So, Could Anthony Weiner Actually Be the Next Mayor of New York?

There's a rule, known as Betteridge's law of headlines, which states that any headline written as a question can be answered, "no." It holds true in this case. Or it probably will, if past polling is any indicator.

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It's a pretty good bet that any headline written as a question can be answered, "No." This post is no exception. Or it probably is, if past polling is any indicator. Over the weekend, FiveThirtyEight's Micah Cohen looked at the correlation between mayoral polling in New York City and the final results. "In five of the past six Democratic primaries for mayor," he writes, "the candidate who led in an average of polls conducted in the first six months of the election year advanced to the general election." In a few weeks, we will have reached the six month mark in 2013, and signs aren't good for the former Congressmember.

Cohen cites polls from New York Democratic primaries going back to 1989. One example, 1993, can probably be removed from the set, in which an incumbent mayor won re-election. The other five look like this — with 2013 included for comparison. The graph shows the percent of support the leading candidate received compared to the person in second place. In 2013, that leading candidate is City Council Speaker Christine Quinn. The runner-up is Weiner.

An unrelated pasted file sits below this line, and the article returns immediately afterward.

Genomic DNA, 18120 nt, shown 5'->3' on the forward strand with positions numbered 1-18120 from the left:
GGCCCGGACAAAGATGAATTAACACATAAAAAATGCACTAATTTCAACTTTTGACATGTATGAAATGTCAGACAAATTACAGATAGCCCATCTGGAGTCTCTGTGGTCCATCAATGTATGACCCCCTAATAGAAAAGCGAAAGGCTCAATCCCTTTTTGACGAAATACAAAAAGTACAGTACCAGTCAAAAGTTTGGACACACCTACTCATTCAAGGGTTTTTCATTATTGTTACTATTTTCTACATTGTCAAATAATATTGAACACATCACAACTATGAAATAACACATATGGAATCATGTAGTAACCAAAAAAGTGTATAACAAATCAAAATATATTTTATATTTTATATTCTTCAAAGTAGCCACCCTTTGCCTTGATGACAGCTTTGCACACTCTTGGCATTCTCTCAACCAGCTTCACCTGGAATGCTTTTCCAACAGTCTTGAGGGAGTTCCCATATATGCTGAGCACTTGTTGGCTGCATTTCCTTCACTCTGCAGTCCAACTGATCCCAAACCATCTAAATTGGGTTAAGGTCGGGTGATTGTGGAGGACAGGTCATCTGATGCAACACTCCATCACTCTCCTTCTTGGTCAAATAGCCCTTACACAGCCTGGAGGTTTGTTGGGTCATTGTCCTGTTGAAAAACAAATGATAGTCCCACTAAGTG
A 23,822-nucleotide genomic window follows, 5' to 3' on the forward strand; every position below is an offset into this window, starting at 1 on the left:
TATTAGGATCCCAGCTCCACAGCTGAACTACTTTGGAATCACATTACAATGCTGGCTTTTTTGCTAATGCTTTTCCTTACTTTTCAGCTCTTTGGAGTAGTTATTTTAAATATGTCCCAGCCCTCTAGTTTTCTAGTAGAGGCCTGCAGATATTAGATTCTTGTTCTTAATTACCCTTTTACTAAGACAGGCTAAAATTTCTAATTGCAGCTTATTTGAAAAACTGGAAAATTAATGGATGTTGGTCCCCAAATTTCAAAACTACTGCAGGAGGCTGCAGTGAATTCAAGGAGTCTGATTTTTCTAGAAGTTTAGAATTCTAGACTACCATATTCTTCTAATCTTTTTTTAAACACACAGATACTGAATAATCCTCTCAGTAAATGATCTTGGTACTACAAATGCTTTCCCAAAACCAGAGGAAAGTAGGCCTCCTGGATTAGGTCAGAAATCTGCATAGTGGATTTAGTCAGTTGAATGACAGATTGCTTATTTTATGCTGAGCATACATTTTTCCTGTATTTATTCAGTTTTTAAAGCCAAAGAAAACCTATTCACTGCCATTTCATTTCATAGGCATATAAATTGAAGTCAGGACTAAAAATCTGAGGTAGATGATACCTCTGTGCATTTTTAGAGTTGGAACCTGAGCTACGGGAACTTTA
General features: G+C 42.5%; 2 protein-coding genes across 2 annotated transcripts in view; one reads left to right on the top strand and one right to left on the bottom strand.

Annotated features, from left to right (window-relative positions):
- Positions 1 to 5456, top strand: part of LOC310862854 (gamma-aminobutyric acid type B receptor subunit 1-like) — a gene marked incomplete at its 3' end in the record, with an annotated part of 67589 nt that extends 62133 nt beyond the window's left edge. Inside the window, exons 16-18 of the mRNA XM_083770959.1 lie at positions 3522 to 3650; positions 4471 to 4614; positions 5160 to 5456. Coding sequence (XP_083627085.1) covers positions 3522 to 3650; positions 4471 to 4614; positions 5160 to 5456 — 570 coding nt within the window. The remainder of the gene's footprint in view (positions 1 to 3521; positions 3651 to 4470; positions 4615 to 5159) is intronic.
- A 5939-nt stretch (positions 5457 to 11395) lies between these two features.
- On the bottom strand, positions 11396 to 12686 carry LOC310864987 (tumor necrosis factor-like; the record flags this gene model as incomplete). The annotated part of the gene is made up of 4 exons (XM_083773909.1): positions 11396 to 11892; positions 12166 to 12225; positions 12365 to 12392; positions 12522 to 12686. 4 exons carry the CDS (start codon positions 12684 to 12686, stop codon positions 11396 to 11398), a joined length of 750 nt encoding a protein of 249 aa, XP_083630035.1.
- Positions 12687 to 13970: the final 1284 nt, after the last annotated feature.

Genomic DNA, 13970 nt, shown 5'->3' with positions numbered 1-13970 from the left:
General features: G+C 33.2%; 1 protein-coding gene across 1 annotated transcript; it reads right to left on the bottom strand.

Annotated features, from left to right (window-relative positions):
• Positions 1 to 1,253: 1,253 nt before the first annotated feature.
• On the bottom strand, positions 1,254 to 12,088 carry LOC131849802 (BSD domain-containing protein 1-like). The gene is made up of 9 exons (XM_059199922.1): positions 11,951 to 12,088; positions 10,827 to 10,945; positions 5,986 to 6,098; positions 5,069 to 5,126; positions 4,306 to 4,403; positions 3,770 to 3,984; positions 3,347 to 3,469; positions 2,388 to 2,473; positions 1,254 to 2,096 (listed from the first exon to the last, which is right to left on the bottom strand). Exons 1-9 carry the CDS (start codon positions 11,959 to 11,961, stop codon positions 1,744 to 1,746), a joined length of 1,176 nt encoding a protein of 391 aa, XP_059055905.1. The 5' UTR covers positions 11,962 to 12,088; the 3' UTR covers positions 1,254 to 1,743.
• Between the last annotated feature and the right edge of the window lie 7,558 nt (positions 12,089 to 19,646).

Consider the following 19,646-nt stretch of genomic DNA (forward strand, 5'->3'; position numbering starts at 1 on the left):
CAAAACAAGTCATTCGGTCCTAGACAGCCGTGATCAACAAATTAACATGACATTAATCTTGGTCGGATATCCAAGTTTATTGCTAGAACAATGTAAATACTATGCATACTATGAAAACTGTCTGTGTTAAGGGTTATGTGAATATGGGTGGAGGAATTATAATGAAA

In each of the cases presented (except, of course, for 2013) the person who was leading in this average went on to win the Democratic nomination. (Only in 1989 did that candidate then win the mayorship.)

Two of the races deserve special attention — the two in which the leading candidate drew less than 30 percent support. In the first case, 2001, the two top candidates were forced into a run-off, after the leading candidate, Mark Green, failed to get 40 percent in a primary election that was delayed by the Sept. 11 attacks. He prevailed in the run-off, although barely. In the second case, 2009, the person drawing the most support decided not to run for mayor after all. That candidate, supported by nearly 32 percent of voters, was Rep. Anthony Weiner.

For Weiner to win this year, one of two things needs to happen. The first is that a poll or polls come out that bump his average into the lead. That's pretty unlikely. If Weiner polled at 60 percent support in a new poll, and Quinn at 10, Weiner would take a 30-to-29 lead in the average. But such a swing in support for Weiner would likely require some massive scandal to befall Quinn — these things happen — and necessitate that Weiner scoop up all of her lost supporters.

The other thing that could happen for Weiner to win is a less dramatic version of the same thing. Weiner needs to keep gaining support until the September primary. Between mid-April and late May, he gained four points on Quinn, meaning that to make up the existing deficit at the current pace he only needs another three months.

Which would bring us to mid-September.

This article is from the archive of our partner The Wire.